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‘Arbitrary’ Ruling May ‘Force South Korean Crypto Exchanges to Close’

Tim Alper
Last updated: | 1 min read

South Korean crypto-related firms said they are concerned that banks are being given too much power by the country’s financial regulators.

Source: Adobe/kian yong tan/EyeEm

In the latest regulatory rulings unveiled this week, regulators stated that banks would be obliged to decide whether or not they want to do business with crypto exchanges using their own anti money-laundering (AML) risk assessment processes.

The move will mean banks have the final say on which exchanges ultimately receive regulatory permission to operate – as unbanked exchanges will be unable to obtain operating permits under the new law.

But the latest ruling has angered much of the nation’s crypto community.

Blockchain consultant Mira Kim told,

“There are a lot of angry people in the South Korean crypto sector right now. A lot of crypto exchanges feel that they’re essentially surrendering their fates to the whim of big banks. And those big banks are also getting their own way with crypto custody, too. It seems really unfair for a lot of exchanges to allow banks to just tell them arbitrarily, ‘Sorry, we don’t think you are worth taking a risk on.’”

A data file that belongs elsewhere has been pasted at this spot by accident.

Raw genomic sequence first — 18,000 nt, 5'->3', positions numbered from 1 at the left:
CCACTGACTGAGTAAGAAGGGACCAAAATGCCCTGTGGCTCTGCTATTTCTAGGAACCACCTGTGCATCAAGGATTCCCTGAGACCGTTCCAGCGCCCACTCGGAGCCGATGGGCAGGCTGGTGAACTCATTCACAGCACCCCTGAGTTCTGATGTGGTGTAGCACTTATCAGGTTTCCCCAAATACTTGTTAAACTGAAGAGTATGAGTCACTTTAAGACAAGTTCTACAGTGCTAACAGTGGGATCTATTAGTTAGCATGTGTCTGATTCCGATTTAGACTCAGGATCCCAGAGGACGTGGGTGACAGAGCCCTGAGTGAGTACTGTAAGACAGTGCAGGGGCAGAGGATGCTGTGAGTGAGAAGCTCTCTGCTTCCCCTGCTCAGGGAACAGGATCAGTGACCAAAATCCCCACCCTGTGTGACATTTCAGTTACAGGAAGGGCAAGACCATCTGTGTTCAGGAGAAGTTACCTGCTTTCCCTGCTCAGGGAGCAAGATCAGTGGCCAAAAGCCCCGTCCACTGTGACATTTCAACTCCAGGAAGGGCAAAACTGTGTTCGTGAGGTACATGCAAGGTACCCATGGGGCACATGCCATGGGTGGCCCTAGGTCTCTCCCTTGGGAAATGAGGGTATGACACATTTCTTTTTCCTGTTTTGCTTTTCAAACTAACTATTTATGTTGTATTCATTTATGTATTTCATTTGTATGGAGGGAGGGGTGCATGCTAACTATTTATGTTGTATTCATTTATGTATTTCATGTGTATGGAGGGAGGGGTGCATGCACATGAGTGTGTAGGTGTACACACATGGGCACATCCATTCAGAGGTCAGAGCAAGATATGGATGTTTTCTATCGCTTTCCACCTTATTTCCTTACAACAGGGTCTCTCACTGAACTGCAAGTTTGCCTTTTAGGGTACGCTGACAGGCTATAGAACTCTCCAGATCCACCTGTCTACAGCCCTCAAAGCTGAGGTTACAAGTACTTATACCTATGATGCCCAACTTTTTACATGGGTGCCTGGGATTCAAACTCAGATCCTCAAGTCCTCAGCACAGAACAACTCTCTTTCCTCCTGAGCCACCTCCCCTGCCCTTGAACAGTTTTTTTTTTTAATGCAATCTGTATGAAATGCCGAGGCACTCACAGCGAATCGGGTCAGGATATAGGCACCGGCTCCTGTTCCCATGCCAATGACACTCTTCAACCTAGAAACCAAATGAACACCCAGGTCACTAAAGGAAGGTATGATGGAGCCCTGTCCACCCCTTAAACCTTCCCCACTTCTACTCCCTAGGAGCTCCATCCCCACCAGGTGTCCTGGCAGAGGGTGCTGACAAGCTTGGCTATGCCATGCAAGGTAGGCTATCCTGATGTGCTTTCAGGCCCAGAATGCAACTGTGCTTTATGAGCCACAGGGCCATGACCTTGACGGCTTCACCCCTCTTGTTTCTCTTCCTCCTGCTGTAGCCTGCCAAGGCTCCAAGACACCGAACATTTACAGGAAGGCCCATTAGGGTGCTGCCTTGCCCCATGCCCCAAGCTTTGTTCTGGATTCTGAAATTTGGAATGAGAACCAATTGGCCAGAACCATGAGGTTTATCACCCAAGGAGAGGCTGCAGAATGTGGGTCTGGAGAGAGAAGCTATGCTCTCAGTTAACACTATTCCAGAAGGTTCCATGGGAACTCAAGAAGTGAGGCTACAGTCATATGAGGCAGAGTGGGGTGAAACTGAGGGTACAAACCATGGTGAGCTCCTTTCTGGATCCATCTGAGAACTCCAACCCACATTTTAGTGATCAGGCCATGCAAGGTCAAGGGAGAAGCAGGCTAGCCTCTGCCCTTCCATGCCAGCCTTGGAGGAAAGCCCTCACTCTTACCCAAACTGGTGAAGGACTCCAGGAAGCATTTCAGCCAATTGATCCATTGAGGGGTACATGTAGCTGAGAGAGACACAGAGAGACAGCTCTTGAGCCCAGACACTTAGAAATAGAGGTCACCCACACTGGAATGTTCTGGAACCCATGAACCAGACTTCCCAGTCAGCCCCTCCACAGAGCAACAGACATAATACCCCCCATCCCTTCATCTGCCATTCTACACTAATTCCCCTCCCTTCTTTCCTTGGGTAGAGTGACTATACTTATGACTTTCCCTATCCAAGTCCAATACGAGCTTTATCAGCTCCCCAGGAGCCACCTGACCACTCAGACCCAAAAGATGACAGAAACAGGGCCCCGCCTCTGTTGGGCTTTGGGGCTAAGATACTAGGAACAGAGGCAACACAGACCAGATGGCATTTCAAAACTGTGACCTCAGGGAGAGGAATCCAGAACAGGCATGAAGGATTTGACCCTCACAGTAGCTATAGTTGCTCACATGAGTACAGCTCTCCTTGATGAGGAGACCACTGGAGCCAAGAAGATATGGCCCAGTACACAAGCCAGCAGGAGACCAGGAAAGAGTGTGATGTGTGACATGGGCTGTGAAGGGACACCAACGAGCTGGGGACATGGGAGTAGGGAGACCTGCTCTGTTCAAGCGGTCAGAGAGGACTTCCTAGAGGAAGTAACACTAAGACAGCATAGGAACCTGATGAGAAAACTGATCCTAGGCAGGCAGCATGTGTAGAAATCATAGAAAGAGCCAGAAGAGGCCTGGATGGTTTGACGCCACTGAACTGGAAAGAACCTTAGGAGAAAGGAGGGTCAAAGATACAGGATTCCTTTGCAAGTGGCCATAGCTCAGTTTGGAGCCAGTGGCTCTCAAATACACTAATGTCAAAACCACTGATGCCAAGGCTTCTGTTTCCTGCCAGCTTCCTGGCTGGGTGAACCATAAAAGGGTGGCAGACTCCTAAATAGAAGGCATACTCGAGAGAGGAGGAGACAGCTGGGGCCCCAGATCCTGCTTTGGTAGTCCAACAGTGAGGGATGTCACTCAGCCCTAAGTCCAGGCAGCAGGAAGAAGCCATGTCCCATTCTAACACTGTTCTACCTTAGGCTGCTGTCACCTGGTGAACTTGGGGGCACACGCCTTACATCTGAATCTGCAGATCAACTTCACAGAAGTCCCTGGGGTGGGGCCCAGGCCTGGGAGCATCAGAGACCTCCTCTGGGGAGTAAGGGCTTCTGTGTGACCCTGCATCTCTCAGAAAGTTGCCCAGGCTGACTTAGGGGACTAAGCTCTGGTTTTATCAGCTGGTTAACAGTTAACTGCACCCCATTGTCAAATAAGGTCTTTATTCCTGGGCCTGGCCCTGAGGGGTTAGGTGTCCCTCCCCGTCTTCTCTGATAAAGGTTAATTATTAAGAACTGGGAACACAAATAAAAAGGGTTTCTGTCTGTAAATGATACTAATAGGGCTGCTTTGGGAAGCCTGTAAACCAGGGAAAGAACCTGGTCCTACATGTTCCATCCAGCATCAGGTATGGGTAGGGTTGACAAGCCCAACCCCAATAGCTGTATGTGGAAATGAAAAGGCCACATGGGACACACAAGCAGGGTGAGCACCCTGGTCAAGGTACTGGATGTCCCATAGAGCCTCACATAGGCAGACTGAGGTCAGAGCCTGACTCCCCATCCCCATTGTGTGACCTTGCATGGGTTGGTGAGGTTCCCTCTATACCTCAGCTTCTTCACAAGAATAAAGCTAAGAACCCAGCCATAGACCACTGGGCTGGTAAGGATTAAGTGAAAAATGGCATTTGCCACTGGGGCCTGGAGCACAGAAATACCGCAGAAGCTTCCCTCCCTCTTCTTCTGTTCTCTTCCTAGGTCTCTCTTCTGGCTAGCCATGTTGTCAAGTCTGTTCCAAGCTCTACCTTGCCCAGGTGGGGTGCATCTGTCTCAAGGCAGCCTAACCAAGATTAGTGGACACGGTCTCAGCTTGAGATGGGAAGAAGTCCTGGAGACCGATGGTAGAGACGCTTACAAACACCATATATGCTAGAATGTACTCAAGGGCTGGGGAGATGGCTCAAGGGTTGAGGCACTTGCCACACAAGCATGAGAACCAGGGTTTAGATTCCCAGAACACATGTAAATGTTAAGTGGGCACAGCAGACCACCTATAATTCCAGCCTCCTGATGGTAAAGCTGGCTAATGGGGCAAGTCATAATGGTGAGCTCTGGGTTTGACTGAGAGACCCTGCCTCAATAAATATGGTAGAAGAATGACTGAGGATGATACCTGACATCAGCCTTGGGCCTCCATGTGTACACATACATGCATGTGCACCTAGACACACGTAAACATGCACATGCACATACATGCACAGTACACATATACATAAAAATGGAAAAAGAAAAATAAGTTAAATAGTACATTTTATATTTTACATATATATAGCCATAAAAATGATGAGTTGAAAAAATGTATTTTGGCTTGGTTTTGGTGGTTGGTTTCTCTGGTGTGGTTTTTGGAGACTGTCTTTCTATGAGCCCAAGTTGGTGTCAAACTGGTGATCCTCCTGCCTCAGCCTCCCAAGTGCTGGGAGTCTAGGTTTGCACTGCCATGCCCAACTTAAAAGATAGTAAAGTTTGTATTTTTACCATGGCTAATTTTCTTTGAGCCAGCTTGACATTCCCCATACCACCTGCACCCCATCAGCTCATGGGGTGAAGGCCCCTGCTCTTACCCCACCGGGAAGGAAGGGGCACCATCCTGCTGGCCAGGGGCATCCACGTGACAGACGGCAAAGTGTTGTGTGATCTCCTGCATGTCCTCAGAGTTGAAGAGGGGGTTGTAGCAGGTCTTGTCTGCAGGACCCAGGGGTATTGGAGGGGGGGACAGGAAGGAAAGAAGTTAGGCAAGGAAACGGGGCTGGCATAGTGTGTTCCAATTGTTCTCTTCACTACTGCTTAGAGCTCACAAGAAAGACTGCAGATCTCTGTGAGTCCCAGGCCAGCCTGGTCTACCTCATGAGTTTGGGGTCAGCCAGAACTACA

And per Seoul Finance, an official at an unnamed domestic crypto exchange warned,

“If the banks refuse to do business with exchanges, they will be forced to close down.”

The new rules, which come into force next year, also appear to allow banks to make their rulings without having to justify their decisions to applicant exchanges.

Both Kim and the experts interviewed by Seoul Finance opined that while bigger exchanges that already abide by the strictest of bank-issued AML policies will likely be safe, small and medium-sized platforms are most at risk from the new measures.

The same media outlet quoted an unnamed official at a domestic commercial bank as conceding,

“As the banking sector is naturally conservative about working with new businesses, internally, we have no choice but to look more carefully at the potential risks of dealing with new clients than the potential benefits for the bank.”

Learn more:
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